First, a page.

I have met a few Chinese artists and maybe the is a possibility of working together on projects. There is Chenghua Tang, who’s work fascinated me from the start. His paintings and etchings seem to speak a similar language like my own. There is so much to see in this mega-city of 30 million people. It seems that there is a thriving artist-community that moves along the edge of acceptance by the regime on one side and contemporary frankness on the other side. An immense pool of artists – maybe, like soccer in some poor countries, art provides a means of escaping the hopelessness, if you are not successful in business?
Red Gate Gallery and Residencies are doing a wonderful job here. The studio and the apartment are both nice and they help as much as they can in setting up meetings with local artists. Brian, the founder and director of Red Gate, has been living in China for 30 years. Emma is responsible for the residencies. She is a young American who speaks Chinese almost fluently. We occasionally meet with other residents from all over the world, but are fundamentally more interested in meeting Chinese. This is more difficult than expected, since most people don’t speak English here and our Chinese is ridiculously poor.
If I had to describe the situation in Beijing, the way I see it, I would name it the “wild east”. There is an element of everything goes, of chaos, which is fascinating. I am sure for Beijingers, the reality is much different, but this is how I perceive it. The extremes are so close together here that you wonder how things work out. This week is the APAC conference. It seems that October is usually a nice month, with little pollution and fall-like weather. The weather is not unlike Switzerland’s. Due to the conference, the government banned production for certain factories before and during APAC. Therefore factories increased production just ahead of APAC and accordingly the weather / smog was much worse. We did not see the sun for days. It reminded me of “Hochnebel”. Gray tones all day long. Now, during the conference, suddenly the skies cleared and the weather is nice. Half the cars are not allowed to drive during this week. That makes a big difference, considering there must be millions of cars in this city. So the Chinese government actually influences the weather, to me quite a shocking notion. It illustrates the sheer numbers of people living here.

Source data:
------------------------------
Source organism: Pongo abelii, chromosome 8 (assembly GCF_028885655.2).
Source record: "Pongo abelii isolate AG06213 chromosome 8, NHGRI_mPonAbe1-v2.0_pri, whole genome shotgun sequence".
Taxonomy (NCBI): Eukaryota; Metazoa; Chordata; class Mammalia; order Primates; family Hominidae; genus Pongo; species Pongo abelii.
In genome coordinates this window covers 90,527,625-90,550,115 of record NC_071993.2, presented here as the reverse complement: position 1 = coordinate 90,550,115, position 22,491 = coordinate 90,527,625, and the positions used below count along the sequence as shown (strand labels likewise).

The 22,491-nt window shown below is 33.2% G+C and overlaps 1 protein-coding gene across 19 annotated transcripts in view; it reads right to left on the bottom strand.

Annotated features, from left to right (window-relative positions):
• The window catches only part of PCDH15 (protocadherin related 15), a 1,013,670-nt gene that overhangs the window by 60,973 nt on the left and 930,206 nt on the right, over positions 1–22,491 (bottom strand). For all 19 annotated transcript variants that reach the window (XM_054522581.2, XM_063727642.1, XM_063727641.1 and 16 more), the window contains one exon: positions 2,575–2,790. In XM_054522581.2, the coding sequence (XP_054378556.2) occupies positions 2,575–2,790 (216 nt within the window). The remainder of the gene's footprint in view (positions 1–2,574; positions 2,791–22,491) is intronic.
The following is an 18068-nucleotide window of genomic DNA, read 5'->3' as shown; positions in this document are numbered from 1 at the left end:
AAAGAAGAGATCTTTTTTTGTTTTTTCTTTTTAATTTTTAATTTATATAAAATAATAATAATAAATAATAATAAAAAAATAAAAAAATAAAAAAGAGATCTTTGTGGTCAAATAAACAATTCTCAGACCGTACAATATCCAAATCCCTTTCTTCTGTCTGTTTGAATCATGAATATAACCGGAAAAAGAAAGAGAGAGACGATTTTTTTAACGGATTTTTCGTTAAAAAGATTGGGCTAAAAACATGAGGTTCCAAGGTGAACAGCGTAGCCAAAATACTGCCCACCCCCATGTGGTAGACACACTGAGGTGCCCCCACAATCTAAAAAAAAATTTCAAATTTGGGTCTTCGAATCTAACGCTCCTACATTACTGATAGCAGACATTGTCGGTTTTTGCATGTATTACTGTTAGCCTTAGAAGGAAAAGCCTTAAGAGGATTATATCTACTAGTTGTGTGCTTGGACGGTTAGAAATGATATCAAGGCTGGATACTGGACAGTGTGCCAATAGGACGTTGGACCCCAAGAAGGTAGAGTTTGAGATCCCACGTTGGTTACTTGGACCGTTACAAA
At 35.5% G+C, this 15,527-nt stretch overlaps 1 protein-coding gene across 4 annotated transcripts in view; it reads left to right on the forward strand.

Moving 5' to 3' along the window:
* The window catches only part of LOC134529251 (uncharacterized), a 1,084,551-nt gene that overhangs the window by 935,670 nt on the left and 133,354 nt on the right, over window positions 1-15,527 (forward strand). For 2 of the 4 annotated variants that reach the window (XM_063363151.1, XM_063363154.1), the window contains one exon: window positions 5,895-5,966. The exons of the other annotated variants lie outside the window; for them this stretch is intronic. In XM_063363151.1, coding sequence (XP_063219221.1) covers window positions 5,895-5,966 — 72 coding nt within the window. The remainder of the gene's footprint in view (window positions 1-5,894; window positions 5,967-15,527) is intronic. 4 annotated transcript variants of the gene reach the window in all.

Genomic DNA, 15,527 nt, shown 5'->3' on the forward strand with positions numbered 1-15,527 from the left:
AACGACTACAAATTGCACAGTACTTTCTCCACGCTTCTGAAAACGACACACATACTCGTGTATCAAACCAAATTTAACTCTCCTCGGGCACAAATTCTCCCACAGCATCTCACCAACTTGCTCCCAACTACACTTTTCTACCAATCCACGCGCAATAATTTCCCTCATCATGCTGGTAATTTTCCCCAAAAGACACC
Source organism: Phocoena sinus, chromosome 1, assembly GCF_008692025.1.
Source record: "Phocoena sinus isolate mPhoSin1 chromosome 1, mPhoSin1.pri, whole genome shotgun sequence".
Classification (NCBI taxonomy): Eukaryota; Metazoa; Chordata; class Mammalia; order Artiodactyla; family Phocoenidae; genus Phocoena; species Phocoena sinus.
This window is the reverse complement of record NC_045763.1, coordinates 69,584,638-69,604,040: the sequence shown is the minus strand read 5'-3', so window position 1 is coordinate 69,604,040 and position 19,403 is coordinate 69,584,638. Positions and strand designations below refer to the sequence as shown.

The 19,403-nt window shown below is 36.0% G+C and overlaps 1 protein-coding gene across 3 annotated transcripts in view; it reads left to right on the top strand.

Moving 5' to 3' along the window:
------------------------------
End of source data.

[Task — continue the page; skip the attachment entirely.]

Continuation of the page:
I made a decision: I cannot write something meaningful every day. There is too much going on here, too many impressions, too many tasks awaiting. I have to reduce to every couple of days. Structured by my impressions, rather than by date.
First, I want to mention ECHO, our new Chinese-teacher and new friend. She is lovely. Every time she comes to us, she brings presents. Not just anything, but really nice things and very personal. We met her through our Swiss friends, Susanne & Oliver. She has been to Switzerland, speaks English and some German. An excellent language-teacher; she taught us basics in Chinese in only four lessons and we actually manage to get around and understand in shops and in restaurants. At least things like: I want this …, how much does it cost? and actually understand the price and being able to bargain.
This is a big achievement! More than with Hebrew at the beginning, Chinese seems from another world. Not only does it sound like singing, the structure of the language is in a way very simple and at the same time very refined. And I will not start with the characters. They are beautiful and a world of their own. There are supposed to be around 6000. And each has an order of writing, like in our languages also, but they are much more complex. I will get a glimpse of this in calligraphy.
TODAY’S FINDINGS: listen…